As a military spouse tax time can be a bit stressful to say the least -- here's answers to some of the most common questions.
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With the start to the new year behind us, it is time to once again plan ahead for tax season. With the exception of those serving in combat zones or stationed outside the U.S, most military personnel and their families must file taxes by the traditional April 15 deadline. As usual, there are a number of unique credits and deductions available to servicemembers. This article will focus on the deductions available to military families. All info... more
Let's face it -- the American tax system isn't known for its simplicity. And the confusion factor just climbs higher when you lived or worked in more than one state during the year. To help out, we've tracked down the answers to some of the most common cross-state questions. As you ponder your situation, remember that seven states have no income tax at all: Alaska, Florida, Nevada, South Dakota, Texas, Washington and Wyoming. 1. What if I l... more
There's no place like home, but when a member of the military is asked "What is your home of record (HOR)?" sometimes the answer isn't as simple as you might expect. In fact, determining "home of record" can be quite confusing. Easily mistaken for the term "state of legal residence (SLR)," there are important differences for members of the military to understand so they can determine which term is most relevant for their current situation. I... more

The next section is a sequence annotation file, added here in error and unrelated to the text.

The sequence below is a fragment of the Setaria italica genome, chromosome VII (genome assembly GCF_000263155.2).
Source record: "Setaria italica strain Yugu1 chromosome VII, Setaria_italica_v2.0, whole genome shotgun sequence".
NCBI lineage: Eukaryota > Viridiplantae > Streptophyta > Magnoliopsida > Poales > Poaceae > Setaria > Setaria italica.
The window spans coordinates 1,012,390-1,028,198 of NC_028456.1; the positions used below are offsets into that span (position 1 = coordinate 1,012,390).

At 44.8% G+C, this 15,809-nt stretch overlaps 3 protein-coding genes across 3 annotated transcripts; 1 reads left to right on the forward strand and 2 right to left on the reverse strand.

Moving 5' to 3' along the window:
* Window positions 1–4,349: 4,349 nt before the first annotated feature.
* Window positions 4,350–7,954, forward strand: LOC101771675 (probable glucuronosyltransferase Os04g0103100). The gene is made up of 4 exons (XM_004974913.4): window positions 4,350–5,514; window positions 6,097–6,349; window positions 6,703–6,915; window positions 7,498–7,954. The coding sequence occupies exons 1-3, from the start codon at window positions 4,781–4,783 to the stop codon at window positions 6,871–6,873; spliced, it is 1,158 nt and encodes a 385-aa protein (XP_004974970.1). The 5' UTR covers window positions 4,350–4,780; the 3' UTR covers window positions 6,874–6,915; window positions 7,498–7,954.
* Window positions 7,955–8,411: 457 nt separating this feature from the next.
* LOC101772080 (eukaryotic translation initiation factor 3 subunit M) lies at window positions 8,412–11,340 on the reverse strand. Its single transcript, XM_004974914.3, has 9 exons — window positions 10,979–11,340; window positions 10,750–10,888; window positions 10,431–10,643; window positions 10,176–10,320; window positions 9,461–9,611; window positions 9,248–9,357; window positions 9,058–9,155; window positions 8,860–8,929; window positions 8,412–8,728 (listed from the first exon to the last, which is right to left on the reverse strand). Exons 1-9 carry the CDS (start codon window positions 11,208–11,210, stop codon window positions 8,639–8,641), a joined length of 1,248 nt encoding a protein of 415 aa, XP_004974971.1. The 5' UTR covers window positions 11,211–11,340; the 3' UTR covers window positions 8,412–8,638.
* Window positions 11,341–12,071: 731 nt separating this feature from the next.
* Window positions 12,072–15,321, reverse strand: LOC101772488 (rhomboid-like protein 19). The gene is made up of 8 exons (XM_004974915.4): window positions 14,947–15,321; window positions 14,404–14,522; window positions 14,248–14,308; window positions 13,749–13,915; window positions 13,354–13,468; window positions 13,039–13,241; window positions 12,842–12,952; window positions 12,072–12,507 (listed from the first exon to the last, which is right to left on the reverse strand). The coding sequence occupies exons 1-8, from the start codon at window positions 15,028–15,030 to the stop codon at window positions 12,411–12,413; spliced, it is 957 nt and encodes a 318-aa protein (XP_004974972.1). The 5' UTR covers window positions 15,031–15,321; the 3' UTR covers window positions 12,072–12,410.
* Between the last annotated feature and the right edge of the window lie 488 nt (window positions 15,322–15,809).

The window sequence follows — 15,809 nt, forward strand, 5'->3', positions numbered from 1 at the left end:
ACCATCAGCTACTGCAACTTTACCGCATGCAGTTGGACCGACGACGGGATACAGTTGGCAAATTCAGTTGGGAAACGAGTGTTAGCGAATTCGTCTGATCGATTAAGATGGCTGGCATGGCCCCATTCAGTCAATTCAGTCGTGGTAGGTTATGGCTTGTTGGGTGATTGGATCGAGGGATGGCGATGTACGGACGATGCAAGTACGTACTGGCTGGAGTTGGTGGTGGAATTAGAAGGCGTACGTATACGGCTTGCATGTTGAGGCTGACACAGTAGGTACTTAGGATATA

Below is information on state income tax rules, organized alphabetically by state. Information on U.S. territories and possessions is included at the bottom of the list. State Tax Information Alabama Maine Pennsylvania Alaska Maryland Rhode Island Arizona Massachusetts ... more
For many married couples, it makes sense to file joint federal income tax returns. A number of benefits are only available to married couples filing jointly, so it's important to carefully consider your own situation and consult a tax professional before choosing how to file. "In many cases, it does not make sense to file separately because you probably are not going to save any money," says Bob Meighan, vice president of customer advocacy fo... more
Once the VA has granted your disability, an entitlement letter will be provided that outlines the percentage of disability and monthly compensation amount granted.
With tax season in full swing, you should take note of the many deductions and credits available to you because of your military service; whether on active duty or on reserve.